Possessing a perithecium as the fungal fruitbody.
Root-like projection from the underside of a foliose thallus, generally for attachment to the substrate.

tufted, brownish rhizines on the underside of thallus-lobes of Peltigera rufescens
Wrinkled. When the wrinkles are very small, the equivalent term is "rugulose".
Growing on stone.
(plural: scyphi)  Cup-like podetium, bearing pycnidia and/or apothecia on its rim. Scyphi characterise the "pixie-cup lichens" (Cladonia spp.).

scyphi of Cladonia diversa (pycnidial stage)
Lacking a stalk. When used of apothecia, the term refers to an apothecium seated on the thallus surface, i.e. superficial, neither stalked nor immersed.
(adjective: squamulose)  Small, often leaf-like scale, lacking a lower cortex. The primary thallus may be composed entirely of squamules, or, as in Cladonia, podetia may often bear squamules on the outer surface.
The squamulose thallus is more fully described here.

Cladonia squamosa:
basal squamules of primary thallus
Taxonomic rank below species but above variety (see classification). In the case of plants and fungi, as governed by the International Code of Nomenclature for algae, fungi, and plants (ICN), there are no trinomial names, so, for example, Aspicilia contorta subsp. hoffmanniana is written with its rank explicitely stated, and NOT as a trinomial ("Aspicilia contorta hoffmanniana"), which is strictly zoological usage, under the International Code of Zoological Nomenclature (ICZN).
This taxonomic rank is arguably under-used in lichenology and might be usefully employed for groups of semi-cryptic "species", such as those of the Cladonia chlorophaea complex.
Abbreviated "ssp." or "subsp." (plural "sspp." or "subspp.").
(plural: thalli)  As applies to lichens, the 'vegetative' body of a lichen, including both the fungus (mycobiont) and algal cells (photobiont), but excluding any sexual fruitbodies.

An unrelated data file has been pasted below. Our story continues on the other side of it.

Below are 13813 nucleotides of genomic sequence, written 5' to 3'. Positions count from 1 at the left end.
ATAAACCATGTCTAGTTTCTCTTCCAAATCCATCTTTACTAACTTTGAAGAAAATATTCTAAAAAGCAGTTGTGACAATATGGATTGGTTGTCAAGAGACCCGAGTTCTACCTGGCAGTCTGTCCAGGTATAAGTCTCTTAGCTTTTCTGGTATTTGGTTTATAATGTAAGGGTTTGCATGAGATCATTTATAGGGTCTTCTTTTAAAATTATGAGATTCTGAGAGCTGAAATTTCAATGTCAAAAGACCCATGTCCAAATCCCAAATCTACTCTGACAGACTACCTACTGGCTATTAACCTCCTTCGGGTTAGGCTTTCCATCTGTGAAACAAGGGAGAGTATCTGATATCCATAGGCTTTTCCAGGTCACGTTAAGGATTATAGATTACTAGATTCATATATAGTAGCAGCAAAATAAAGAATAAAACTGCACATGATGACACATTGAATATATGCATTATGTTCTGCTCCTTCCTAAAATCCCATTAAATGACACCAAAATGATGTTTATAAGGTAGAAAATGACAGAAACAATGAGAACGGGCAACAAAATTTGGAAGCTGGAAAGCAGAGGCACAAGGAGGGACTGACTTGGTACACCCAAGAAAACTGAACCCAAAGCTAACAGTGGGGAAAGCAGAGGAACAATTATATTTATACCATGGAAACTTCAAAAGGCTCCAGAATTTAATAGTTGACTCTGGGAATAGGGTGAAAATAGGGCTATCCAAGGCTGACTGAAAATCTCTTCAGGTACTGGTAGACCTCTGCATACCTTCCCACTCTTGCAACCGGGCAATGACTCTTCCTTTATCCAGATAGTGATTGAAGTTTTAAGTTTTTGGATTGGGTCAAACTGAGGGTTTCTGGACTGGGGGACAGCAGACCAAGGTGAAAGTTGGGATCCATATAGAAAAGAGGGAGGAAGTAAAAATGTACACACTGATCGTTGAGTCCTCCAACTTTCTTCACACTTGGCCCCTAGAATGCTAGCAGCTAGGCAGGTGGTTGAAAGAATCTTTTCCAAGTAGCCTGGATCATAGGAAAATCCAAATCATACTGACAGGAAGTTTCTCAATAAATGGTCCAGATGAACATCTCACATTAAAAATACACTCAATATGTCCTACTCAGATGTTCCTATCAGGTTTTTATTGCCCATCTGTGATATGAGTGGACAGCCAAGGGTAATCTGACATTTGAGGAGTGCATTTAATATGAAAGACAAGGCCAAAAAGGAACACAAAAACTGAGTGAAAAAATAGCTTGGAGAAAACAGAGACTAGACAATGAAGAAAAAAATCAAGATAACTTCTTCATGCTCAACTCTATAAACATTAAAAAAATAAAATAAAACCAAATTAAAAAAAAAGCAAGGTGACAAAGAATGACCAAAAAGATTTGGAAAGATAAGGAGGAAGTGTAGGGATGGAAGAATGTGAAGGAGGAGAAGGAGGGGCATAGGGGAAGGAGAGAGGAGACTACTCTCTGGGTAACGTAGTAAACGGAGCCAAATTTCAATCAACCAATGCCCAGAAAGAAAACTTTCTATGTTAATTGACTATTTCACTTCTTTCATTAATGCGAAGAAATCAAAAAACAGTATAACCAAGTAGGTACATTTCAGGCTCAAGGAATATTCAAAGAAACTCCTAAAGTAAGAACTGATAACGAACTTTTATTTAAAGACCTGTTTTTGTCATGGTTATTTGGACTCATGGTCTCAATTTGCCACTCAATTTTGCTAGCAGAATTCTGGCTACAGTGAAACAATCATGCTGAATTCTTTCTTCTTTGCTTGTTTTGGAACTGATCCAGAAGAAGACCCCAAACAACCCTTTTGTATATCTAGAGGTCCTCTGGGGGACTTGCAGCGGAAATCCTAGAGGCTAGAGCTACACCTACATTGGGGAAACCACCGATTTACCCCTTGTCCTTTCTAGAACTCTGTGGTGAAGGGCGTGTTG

Lichen thalli vary much in morphology; a summary of thallus types is provided here.
Term used for a chlorococcoid, green-algal (photobiont) that is, or resembles, Trebouxia, and is presumably a member of the class Trebouxiophyceae (see 'classification').

trebouxioid photobiont in Caloplaca cerinella
Urn-shaped. When used of an apothecium, the term implies that the sides of the apothecium are extended up, becoming more like a perithecium in shape and with the hymenium partly enclosed.
Warted, covered with small, rounded lumps. When the warts/lumps are very small, the equivalent term is "verruculose".


Brodo, I.M., Sharnoff, S.D., & Shjarnoff, S., (2001). Lichens of North America, Yale University Press, New Haven.
Dobson, F.S. (2011). Lichens. An illustrated guide to the British and Irish species, ed. 6, Richmond Publishing Co., Slough.
Smith, C.W., Aptroot, A., Coppins, B.J., Fletcher, A., Gilbert, O.L., James, P.W., & Wolseley, P.A. (eds.) (2009). The lichens of Great Britain and Ireland, British Lichen Society, London.


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Photographs, unattributed line illustrations, scan manipulations of out of copyright sources, and text © A.J. Silverside.
Uploaded January 2013, last modified or updated April 2014.